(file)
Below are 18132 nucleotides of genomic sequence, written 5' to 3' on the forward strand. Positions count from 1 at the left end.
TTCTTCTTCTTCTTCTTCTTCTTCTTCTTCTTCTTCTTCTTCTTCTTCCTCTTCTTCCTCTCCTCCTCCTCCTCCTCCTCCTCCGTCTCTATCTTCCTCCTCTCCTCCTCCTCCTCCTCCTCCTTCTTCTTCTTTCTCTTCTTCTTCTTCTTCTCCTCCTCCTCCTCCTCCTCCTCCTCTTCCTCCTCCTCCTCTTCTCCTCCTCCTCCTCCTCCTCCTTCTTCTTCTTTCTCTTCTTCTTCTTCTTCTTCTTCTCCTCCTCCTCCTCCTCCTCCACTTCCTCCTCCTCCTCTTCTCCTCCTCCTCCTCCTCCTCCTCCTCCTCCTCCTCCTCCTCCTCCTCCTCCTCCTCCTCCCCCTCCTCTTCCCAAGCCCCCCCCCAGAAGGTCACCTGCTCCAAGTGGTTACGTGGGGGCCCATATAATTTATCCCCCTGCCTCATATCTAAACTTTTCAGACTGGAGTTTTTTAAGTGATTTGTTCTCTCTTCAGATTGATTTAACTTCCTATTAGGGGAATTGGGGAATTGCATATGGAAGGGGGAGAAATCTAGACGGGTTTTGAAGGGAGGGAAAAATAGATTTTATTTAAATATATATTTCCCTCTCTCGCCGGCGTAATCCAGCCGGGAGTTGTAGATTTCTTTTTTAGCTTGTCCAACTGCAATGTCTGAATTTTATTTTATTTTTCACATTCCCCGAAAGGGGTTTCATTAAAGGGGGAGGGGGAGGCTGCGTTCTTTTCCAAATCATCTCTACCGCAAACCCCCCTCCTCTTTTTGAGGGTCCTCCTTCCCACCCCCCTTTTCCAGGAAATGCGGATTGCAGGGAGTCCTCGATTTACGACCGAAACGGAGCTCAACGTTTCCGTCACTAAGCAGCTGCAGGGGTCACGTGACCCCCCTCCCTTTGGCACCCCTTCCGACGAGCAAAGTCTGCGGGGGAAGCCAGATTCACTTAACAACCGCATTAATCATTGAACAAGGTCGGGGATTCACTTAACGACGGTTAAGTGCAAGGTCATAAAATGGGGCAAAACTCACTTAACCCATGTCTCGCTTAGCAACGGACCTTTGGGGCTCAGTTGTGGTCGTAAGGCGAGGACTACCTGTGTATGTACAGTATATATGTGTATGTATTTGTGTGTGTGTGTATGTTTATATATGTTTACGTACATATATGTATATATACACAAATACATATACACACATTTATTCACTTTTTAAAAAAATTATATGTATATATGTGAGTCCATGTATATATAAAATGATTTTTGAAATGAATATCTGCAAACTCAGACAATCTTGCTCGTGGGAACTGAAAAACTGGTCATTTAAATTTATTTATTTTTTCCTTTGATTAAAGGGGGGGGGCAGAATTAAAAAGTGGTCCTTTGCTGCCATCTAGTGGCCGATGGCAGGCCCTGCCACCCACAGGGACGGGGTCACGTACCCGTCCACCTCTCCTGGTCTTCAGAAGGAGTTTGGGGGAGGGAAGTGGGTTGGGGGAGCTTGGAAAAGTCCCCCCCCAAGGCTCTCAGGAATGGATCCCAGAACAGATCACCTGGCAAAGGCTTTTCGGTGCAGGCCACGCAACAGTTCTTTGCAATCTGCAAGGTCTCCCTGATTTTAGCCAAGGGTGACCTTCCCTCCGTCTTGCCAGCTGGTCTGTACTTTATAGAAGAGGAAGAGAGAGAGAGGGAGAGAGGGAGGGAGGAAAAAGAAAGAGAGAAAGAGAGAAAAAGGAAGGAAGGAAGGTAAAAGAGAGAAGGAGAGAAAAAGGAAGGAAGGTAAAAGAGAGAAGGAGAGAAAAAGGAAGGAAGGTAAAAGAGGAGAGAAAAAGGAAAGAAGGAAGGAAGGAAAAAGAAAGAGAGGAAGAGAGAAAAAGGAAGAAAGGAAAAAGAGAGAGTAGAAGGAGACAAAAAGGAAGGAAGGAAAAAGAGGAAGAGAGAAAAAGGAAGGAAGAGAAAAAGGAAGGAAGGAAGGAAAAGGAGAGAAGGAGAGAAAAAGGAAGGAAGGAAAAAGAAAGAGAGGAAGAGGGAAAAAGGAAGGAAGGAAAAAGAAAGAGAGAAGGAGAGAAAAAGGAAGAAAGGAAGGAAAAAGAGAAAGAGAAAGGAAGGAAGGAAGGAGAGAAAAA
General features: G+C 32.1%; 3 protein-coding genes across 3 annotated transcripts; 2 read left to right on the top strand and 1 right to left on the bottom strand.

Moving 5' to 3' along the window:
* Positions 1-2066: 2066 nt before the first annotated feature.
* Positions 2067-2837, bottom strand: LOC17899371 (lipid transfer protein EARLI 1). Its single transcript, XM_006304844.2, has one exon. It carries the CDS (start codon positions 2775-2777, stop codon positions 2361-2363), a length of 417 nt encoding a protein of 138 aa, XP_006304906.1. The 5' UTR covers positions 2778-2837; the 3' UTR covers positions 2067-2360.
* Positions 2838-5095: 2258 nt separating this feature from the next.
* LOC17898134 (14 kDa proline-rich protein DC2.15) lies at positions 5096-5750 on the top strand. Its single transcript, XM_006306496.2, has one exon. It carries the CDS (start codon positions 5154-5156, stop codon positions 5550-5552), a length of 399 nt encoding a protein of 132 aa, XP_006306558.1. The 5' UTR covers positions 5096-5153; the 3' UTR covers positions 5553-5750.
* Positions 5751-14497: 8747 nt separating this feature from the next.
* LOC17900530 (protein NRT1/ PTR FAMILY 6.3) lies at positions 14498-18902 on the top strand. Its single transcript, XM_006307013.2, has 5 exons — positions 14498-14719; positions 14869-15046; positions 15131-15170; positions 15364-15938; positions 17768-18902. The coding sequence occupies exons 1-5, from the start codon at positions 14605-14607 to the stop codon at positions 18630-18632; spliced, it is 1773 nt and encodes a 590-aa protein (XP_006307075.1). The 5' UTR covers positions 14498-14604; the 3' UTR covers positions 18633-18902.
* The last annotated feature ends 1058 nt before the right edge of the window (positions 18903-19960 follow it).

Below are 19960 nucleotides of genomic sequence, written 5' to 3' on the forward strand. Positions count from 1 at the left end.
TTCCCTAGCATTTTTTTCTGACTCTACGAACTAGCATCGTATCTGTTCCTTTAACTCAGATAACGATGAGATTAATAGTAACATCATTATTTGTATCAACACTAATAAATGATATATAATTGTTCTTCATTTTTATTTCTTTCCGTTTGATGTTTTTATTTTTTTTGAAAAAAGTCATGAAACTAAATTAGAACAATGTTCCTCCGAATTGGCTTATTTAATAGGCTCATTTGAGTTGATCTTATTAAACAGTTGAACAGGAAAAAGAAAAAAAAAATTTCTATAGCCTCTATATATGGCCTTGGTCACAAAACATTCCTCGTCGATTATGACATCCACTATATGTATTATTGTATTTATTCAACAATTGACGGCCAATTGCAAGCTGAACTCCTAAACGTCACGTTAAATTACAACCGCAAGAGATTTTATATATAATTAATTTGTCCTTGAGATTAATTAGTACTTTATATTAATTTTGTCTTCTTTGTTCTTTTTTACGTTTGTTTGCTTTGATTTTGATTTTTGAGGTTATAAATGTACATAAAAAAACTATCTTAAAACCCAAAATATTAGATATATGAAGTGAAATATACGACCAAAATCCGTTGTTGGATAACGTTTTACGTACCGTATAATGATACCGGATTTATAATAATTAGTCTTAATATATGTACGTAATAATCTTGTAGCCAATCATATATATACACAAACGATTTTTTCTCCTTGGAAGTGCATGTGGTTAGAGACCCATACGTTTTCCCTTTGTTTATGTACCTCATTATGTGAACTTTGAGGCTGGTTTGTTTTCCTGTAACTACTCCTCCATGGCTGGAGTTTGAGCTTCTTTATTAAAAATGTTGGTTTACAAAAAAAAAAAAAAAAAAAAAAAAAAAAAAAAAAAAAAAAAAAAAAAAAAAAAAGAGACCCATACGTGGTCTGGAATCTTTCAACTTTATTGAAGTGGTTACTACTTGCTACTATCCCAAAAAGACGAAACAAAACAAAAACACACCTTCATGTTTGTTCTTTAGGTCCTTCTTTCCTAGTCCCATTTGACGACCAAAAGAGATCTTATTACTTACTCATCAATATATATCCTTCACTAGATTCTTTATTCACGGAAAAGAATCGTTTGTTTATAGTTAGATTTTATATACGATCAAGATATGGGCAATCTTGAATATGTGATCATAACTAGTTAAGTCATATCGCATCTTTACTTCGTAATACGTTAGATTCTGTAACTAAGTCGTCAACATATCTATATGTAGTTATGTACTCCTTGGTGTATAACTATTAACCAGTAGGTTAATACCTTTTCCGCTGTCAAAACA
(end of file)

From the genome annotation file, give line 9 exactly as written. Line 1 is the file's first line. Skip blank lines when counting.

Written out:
* Positions 5751-14497: 8747 nt separating this feature from the next.